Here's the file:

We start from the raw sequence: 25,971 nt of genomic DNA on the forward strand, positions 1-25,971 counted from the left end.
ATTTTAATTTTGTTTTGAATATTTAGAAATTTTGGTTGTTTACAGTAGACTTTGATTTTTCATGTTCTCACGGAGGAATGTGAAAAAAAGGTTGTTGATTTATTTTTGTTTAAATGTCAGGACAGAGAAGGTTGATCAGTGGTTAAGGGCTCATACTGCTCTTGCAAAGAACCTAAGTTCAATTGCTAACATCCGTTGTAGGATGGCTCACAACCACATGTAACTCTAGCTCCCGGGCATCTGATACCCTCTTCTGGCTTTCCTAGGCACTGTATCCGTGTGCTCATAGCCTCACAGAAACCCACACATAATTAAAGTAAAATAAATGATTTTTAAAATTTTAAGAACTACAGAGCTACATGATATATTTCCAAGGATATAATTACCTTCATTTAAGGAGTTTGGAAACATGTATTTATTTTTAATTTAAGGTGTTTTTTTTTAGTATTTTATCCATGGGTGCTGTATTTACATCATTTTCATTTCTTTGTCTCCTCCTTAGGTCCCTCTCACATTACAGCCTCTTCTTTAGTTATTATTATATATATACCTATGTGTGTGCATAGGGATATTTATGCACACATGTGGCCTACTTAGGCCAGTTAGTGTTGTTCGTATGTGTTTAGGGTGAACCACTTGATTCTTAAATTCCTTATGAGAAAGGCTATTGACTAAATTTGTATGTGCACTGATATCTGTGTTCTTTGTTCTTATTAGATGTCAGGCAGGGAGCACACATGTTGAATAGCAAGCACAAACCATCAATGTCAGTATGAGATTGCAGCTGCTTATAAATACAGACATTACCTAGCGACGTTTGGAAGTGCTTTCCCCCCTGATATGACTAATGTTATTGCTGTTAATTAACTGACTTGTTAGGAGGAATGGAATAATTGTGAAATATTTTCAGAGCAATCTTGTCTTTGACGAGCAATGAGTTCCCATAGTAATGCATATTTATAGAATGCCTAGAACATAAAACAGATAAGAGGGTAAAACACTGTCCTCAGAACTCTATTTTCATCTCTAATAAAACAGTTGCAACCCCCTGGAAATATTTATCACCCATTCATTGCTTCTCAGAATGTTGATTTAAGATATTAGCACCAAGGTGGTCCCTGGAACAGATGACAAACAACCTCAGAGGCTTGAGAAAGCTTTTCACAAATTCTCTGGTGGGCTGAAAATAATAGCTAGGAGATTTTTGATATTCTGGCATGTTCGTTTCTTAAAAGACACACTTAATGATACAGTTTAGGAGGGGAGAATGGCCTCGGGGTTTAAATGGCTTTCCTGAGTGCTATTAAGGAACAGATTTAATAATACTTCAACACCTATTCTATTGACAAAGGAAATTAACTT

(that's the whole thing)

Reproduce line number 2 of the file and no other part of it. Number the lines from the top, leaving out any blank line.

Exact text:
ATTTTAATTTTGTTTTGAATATTTAGAAATTTTGGTTGTTTACAGTAGACTTTGATTTTTCATGTTCTCACGGAGGAATGTGAAAAAAAGGTTGTTGATTTATTTTTGTTTAAATGTCAGGACAGAGAAGGTTGATCAGTGGTTAAGGGCTCATACTGCTCTTGCAAAGAACCTAAGTTCAATTGCTAACATCCGTTGTAGGATGGCTCACAACCACATGTAACTCTAGCTCCCGGGCATCTGATACCCTCTTCTGGCTTTCCTAGGCACTGTATCCGTGTGCTCATAGCCTCACAGAAACCCACACATAATTAAAGTAAAATAAATGATTTTTAAAATTTTAAGAACTACAGAGCTACATGATATATTTCCAAGGATATAATTACCTTCATTTAAGGAGTTTGGAAACATGTATTTATTTTTAATTTAAGGTGTTTTTTTTTAGTATTTTATCCATGGGTGCTGTATTTACATCATTTTCATTTCTTTGTCTCCTCCTTAGGTCCCTCTCACATTACAGCCTCTTCTTTAGTTATTATTATATATATACCTATGTGTGTGCATAGGGATATTTATGCACACATGTGGCCTACTTAGGCCAGTTAGTGTTGTTCGTATGTGTTTAGGGTGAACCACTTGATTCTTAAATTCCTTATGAGAAAGGCTATTGACTAAATTTGTATGTGCACTGATATCTGTGTTCTTTGTTCTTATTAGATGTCAGGCAGGGAGCACACATGTTGAATAGCAAGCACAAACCATCAATGTCAGTATGAGATTGCAGCTGCTTATAAATACAGACATTACCTAGCGACGTTTGGAAGTGCTTTCCCCCCTGATATGACTAATGTTATTGCTGTTAATTAACTGACTTGTTAGGAGGAATGGAATAATTGTGAAATATTTTCAGAGCAATCTTGTCTTTGACGAGCAATGAGTTCCCATAGTAATGCATATTTATAGAATGCCTAGAACATAAAACAGATAAGAGGGTAAAACACTGTCCTCAGAACTCTATTTTCATCTCTAATAAAACAGTTGCAACCCCCTGGAAATATTTATCACCCATTCATTGCTTCTCAGAATGTTGATTTAAGATATTAGCACCAAGGTGGTCCCTGGAACAGATGACAAACAACCTCAGAGGCTTGAGAAAGCTTTTCACAAATTCTCTGGTGGGCTGAAAATAATAGCTAGGAGATTTTTGATATTCTGGCATGTTCGTTTCTTAAAAGACACACTTAATGATACAGTTTAGGAGGGGAGAATGGCCTCGGGGTTTAAATGGCTTTCCTGAGTGCTATTAAGGAACAGATTTAATAATACTTCAACACCTATTCTATTGACAAAGGAAATTAACTT